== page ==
Dear CAT’19 students please note that XAT specific sessions on DECISION MAKING are being conducted at CP Center on the coming Thursday, Friday and Sunday. Kindly book your seat for any one of the time slots are available as all the sessions will be mirror images of each other. You can register for the said class by filling this online registration form . Only 40 seats are available in one slot. If you register and do not turn up for ANY Reasons in the session you shall be Barred from attending ANY Sessions/ Classes at TG.
This lesson covers the fundamentals and types of nouns, knowledge of which will help you in B-school entrance exams like the NMAT, SNAP and IIFT.
So, let’s get started!
Noun: A noun is a word that is used to name a person, animal, place, thing, or an abstract idea. Nouns tell you about the ‘what’s’ ‘who’s’ and ‘where’s’ of a sentence. Let’s see an example: TGand Dagny went to Maxims to order a chocolate truffle cake.
TG and Dagny are persons, Maxims is a place and chocolate truffle cake is a thing.
Hello World!! Now that you are well set on your journey of grammar, here’s a small lesson for you on one of the most frequent error zones in grammar- Modifiers.
Oh, by the way! Do you like coffee? It might not be a bad idea to keep a steaming mugful by your side as you read the lesson. Sip along!
Modifiers- Dangling and Misplaced:
A modifier describes, clarifies, or gives more detail about a word or a word group. A dangling modifier is a phrase that modifies the wrong word or phrase because of the absence of the word or phrase it is supposed to modify. In other words, the modifier is left “dangling”. A misplaced modifier is placed incorrectly in the sentence such that it modifies the wrong word and makes the sentence sound illogical.
This kind of argumentation is known as deductive reasoning. Here, the conclusion arrived at, is a logical ‘necessity’, which you will find me referring to henceforth as an LN. The structure of the deductive argumentation is simple. We picked a set, gave it a characteristic (P1), picked an element from the set (P2), and with certainty, arrived at the conclusion that the element shall show the same characteristic.
P.S. I hope you understand that my sympathies with Ravi have nothing to do with the argument.
As a stand-alone word and as a collective noun, “number” can take a singular or a plural form.
e.g. Two hundred persons were at the party; the number(s) is (are) just astounding.
However, when preceded by an article and followed by the preposition “of”, “number” is singular and the verb that follows “number” will be conjugated singular or plural depending on whether there is a definite or indefinite article in front. The expression ‘the number of . . .’ is singular, while ‘a number of . . .’ is plural.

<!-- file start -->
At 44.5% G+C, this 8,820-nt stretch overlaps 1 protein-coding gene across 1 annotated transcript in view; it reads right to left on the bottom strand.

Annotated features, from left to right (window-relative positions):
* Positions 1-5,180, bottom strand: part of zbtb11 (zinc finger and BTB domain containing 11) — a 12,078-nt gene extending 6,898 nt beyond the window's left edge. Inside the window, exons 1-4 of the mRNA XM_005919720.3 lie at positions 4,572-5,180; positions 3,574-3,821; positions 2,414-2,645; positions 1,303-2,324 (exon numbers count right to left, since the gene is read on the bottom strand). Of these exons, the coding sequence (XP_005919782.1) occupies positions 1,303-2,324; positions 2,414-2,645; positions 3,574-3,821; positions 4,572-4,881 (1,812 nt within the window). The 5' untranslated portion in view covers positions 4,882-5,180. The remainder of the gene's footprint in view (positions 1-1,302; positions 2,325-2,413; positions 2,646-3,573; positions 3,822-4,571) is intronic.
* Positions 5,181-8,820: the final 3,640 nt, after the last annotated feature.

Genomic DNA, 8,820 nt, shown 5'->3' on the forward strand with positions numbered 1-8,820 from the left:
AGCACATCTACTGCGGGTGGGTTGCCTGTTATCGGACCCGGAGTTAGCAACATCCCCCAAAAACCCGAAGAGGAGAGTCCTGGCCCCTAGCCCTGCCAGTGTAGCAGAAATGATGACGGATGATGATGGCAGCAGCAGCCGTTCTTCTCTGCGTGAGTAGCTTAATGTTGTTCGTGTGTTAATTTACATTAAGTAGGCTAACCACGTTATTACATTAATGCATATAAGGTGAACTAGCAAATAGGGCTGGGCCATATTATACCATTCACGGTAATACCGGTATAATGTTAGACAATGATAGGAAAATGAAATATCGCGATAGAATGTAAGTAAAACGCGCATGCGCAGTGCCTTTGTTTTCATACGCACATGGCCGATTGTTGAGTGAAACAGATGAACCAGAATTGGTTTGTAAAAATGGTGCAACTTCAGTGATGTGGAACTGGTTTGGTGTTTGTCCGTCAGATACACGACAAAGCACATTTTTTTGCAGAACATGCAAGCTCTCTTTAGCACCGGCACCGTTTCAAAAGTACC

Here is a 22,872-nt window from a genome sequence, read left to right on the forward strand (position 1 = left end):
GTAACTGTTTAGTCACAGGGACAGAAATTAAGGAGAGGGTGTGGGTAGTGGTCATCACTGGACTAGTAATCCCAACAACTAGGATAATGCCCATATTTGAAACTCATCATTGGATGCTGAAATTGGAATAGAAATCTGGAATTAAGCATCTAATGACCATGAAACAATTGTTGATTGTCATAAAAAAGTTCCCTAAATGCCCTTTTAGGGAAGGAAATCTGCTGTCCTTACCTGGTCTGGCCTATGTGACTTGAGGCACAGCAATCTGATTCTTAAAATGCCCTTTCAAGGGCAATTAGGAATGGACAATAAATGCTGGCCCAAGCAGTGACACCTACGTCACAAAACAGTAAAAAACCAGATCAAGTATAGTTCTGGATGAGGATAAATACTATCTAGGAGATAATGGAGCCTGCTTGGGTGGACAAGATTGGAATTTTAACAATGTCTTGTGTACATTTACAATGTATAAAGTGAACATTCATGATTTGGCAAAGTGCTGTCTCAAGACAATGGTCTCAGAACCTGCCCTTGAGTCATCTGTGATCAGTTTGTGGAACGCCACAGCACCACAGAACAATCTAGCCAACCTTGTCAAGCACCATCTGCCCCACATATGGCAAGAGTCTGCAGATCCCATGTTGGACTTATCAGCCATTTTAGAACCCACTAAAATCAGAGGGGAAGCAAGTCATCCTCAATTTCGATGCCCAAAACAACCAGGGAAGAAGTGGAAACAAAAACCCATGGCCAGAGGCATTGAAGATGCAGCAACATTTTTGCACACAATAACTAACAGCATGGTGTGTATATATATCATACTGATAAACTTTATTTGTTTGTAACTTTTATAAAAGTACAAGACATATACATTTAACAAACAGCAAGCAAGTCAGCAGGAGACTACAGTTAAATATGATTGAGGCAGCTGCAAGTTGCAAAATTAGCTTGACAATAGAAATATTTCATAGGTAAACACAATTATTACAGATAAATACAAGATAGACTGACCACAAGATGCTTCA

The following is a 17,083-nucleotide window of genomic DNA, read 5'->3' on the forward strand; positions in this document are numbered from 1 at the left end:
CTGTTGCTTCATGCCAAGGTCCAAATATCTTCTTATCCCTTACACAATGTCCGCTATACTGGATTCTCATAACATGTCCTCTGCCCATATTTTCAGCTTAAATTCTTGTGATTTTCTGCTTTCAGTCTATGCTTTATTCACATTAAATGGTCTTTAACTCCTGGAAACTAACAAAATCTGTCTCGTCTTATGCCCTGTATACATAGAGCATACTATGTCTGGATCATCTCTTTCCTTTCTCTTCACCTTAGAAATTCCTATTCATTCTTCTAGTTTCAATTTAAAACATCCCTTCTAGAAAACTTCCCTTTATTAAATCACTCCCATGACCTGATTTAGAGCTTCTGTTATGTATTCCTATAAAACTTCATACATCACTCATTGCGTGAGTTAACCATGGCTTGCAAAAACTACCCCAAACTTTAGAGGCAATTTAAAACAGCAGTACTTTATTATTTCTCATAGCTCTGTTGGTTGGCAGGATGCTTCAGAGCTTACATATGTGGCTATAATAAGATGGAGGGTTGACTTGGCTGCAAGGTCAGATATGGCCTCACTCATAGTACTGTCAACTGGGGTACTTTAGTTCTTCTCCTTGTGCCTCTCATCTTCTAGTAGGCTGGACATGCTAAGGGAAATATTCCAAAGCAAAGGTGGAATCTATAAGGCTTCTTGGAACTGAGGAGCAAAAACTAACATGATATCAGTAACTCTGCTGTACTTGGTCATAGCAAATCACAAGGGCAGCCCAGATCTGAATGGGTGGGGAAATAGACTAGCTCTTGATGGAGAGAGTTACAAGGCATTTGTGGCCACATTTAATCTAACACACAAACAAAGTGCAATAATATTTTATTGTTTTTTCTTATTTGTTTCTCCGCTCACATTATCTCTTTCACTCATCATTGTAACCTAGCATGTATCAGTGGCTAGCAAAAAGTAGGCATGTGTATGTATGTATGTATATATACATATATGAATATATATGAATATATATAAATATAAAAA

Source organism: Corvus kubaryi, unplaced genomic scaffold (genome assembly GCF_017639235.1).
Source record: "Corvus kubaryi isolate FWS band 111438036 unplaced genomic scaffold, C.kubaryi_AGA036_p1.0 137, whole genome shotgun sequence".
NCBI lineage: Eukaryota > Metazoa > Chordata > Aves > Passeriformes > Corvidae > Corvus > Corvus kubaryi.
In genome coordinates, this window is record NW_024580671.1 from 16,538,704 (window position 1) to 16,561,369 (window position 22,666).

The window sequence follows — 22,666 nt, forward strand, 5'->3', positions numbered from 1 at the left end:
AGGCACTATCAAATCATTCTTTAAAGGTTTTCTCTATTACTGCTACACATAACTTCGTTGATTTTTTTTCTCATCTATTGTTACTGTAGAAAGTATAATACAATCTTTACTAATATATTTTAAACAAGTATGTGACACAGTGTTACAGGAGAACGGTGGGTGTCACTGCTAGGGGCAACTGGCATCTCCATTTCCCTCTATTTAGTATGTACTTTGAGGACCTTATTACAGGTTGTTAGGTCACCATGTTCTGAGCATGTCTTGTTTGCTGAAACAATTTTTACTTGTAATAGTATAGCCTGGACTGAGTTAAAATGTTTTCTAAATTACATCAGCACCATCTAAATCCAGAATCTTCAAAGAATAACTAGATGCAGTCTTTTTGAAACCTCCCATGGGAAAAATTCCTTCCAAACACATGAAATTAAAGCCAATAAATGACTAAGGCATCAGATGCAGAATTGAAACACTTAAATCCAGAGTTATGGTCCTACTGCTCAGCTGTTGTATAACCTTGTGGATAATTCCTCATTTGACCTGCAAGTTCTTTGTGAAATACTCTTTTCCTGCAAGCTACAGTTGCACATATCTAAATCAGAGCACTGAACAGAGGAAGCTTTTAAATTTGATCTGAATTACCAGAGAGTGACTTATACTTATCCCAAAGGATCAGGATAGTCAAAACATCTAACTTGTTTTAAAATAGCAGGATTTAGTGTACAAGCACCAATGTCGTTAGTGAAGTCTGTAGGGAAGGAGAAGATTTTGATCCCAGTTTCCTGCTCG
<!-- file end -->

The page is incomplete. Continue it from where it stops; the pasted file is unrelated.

One question that will never stop coming from the students who prepare for CAT is “how to increase the vocabulary?” Suggestions such as read a lot, mug up words lists, make flash cards, subscribe to word a day etc. have always poured in from human race. Since I am the Queen of the Gadha Land, I am quite allergic to the advices that mortals always keep giving me. I like to make my own rules – Gadha Rules.
Each one of us must have followed some comic strip when we were kids but a few like me got addicted, and waste at least an hour each day even when we have left childhood at least 2 decades back. My day doesn’t complete without taking my daily dose of Archie, Peanuts, Nancy, Calvin and Hobbes, Dilbert, Garfield, Dennis etc.
But have you ever thought that these comics are a rich source of vocabulary and learning new words can really come with an incentive of laughter? Let me prove myself:
Sometimes it is necessary to ask ‘Big Hairy Audacious Goals (BHAG)’ questions to put your goalposts and milestones in perspective. For example, a CAT 2010 aspirants should regularly question himself “Am I a 100 percentiler yet?” This question has lot more to it than it seems. First, half of you would not even dare to ask this question as you do not possess the belief that you can be a 100 percentiler. That means you would not be even 99 percentiler and the race for CAT is already over for you. For those who DO believe that they can be a 100 percentiler, the question would really make you ask yourself if you are doing enough to become one. You would realize the slackness that you have fallen into or the weak areas that you need to look into. In short, it would bring back the steel that you need so badly. The catch is that if you are not stupid enough to dream to be supreme, the biggest, and the best, do not dare to dream at all. Once you decide to be the best, biggest, or the most famous at what you want, everything else will fall into place.Today’s chapter is a continuation of the critical reasoning series that Kumar Sir has agreed to write. I am loving his simple and lucid way of explanation. I sincerely hope you would too. Please do attempt the subjective questions at the end of the lesson. Good Luck!-